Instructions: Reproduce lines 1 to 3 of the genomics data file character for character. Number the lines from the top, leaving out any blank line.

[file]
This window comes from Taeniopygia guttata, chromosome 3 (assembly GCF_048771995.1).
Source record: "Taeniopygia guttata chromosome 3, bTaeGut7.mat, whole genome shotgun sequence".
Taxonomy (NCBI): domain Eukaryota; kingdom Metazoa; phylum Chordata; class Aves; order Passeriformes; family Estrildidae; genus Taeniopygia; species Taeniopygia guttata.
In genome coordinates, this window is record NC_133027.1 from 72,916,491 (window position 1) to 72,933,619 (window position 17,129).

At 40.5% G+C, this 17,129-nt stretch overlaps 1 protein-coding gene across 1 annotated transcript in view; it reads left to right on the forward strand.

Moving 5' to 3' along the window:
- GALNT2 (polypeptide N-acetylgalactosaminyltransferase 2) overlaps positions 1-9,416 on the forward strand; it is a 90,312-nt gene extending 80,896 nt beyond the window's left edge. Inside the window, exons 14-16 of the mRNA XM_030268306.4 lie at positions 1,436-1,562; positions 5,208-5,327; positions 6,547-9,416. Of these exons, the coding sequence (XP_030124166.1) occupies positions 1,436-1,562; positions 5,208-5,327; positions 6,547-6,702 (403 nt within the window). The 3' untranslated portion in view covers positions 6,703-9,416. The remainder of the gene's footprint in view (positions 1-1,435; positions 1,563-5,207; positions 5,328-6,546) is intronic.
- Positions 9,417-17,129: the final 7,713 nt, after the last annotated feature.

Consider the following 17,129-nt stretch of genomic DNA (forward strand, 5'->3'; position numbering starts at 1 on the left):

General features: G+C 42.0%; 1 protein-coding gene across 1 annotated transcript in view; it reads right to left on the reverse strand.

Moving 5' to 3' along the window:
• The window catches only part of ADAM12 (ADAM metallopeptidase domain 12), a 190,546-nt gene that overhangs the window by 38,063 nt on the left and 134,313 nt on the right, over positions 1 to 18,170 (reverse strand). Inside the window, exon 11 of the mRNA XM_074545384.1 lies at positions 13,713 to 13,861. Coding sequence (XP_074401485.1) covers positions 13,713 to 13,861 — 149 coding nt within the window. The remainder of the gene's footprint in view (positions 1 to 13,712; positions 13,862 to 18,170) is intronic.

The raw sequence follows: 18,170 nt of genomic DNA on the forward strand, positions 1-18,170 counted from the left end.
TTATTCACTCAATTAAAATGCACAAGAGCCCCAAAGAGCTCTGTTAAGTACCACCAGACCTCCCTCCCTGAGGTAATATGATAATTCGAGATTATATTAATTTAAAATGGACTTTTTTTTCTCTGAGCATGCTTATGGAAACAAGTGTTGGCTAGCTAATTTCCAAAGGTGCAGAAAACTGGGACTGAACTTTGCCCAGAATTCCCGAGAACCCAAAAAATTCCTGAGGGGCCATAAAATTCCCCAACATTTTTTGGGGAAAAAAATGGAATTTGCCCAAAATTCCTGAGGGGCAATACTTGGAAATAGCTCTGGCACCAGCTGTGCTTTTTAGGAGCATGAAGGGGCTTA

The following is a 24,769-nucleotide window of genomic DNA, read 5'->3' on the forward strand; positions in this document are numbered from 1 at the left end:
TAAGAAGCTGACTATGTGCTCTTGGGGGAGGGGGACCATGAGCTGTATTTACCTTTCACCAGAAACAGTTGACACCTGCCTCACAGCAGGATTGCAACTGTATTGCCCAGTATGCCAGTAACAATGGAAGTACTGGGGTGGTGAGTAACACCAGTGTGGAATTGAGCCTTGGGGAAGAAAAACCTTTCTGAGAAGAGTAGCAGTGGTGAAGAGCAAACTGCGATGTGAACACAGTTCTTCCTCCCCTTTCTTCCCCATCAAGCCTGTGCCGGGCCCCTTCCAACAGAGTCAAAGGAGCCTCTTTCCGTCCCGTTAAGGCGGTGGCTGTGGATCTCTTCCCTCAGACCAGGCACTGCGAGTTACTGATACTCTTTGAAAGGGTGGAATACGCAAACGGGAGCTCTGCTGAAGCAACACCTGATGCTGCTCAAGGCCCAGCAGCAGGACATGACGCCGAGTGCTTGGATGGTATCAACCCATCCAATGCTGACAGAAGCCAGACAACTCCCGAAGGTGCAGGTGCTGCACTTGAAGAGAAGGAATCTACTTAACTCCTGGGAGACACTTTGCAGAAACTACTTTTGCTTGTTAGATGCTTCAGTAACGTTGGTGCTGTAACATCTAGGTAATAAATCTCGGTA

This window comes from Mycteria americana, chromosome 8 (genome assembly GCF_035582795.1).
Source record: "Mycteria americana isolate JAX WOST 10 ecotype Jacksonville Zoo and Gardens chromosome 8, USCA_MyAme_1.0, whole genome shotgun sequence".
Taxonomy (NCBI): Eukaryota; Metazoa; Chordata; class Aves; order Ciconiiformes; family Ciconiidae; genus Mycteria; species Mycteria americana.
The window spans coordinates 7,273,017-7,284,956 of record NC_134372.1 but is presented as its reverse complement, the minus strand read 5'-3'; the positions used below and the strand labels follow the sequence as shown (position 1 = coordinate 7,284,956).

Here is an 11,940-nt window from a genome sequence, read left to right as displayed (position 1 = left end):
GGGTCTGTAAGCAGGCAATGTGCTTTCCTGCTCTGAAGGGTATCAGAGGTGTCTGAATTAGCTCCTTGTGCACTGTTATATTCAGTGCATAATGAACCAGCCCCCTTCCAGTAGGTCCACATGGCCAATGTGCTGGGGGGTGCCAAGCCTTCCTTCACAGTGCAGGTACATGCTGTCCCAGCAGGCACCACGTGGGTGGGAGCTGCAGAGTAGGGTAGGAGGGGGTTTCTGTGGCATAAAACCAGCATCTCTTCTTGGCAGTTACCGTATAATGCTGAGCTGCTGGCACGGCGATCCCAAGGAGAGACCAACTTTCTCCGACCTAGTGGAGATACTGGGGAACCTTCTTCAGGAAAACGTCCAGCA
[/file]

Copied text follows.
This window comes from Taeniopygia guttata, chromosome 3 (assembly GCF_048771995.1).
Source record: "Taeniopygia guttata chromosome 3, bTaeGut7.mat, whole genome shotgun sequence".
Taxonomy (NCBI): domain Eukaryota; kingdom Metazoa; phylum Chordata; class Aves; order Passeriformes; family Estrildidae; genus Taeniopygia; species Taeniopygia guttata.